Saul Loeb / AFP / Getty Images
Updated 4:10 p.m. ET
President Trump is set to unveil an immigration plan that would definitely change into United States.
Trump will present the plan in a speech from the White House Rose Garden Thursday afternoon.
The new plan would focus on reducing family based immigration to the U.S. in favor of employment skill-based immigration.
But, overall, the number of green cards issued under this plan would not change, and there would be no reduction in net immigration.
The bottom-line politically, said the administration official, "We want to show country that are not against immigrants."
Democrats have not been consulted on the formulation of this plan. And getting it to the Democratic-controlled House or Senate, where Republicans do not have filibuster-proof majority, are next to impossible. But with the president up for re-election next year, the White House is making a calculation to put this plan front and center.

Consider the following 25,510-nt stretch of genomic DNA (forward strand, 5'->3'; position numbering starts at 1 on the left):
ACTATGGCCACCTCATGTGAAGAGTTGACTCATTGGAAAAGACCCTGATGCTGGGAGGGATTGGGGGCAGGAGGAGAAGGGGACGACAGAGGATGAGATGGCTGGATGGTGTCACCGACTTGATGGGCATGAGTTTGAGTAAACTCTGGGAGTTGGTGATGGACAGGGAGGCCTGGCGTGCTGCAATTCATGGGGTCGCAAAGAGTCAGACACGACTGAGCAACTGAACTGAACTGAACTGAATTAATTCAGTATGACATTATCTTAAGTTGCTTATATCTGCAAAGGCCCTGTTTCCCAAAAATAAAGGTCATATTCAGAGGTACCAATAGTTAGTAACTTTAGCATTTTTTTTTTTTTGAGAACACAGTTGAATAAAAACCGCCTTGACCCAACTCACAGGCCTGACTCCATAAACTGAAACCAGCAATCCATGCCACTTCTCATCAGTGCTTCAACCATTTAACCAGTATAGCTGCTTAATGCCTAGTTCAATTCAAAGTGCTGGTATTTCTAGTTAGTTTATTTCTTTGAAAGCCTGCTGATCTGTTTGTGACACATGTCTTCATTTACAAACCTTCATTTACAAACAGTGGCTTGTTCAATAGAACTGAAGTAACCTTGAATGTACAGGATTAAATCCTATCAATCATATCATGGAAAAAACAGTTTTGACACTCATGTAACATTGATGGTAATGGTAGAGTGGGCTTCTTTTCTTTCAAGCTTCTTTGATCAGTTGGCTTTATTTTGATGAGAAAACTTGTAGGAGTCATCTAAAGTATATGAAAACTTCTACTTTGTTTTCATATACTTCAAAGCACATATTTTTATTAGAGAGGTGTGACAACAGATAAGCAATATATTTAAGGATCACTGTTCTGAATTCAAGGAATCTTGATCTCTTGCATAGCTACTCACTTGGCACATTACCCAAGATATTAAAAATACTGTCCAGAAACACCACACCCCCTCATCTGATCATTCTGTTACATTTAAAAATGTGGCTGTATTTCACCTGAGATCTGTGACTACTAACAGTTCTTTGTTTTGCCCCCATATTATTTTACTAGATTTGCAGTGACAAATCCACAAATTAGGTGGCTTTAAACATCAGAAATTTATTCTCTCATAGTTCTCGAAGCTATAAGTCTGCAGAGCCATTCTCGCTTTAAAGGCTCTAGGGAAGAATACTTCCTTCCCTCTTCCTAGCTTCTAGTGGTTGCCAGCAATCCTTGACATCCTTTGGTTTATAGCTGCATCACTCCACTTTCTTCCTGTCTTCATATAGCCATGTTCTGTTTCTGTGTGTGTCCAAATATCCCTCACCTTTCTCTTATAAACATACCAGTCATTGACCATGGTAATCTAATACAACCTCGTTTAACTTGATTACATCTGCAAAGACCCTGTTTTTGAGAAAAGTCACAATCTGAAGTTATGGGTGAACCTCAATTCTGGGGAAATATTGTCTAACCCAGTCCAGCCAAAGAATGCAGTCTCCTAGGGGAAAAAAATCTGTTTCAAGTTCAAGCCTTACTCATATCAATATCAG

The plan, according to a senior administration official, addresses six issues:
- Securing the border : Protecting American wages: Vote the flow of low-wage labor
- Attract and retain the best and brightest immigrants
- Prioritize nuclear families: It would be limited which family members can go to the country to children and spouses
- Import labor for critical industries
- Preserve humanitarian values: Keep asylum system, but limit it.
The formula currently for who comes to the country is 12% skill-based, 66% with ties to family members and 22% humanitarian, or asylum seekers.
Trump would change that calculation to 57% skill, 33 % family, 10% humanitarian. An order to determine who is a highly skilled immigrant, people would be awarded points based on their education and their language proficiency.
But the number of green cards would stay the same at approximately 1.1 million per year.
Or the four pillars that the administration has always stressed – border security, citizenship, a guest worker program and what to do with immigrants who have entered the country illegally, including DREAMers – the last two are not addressed.
NPR's Brett Neely contributed to this report.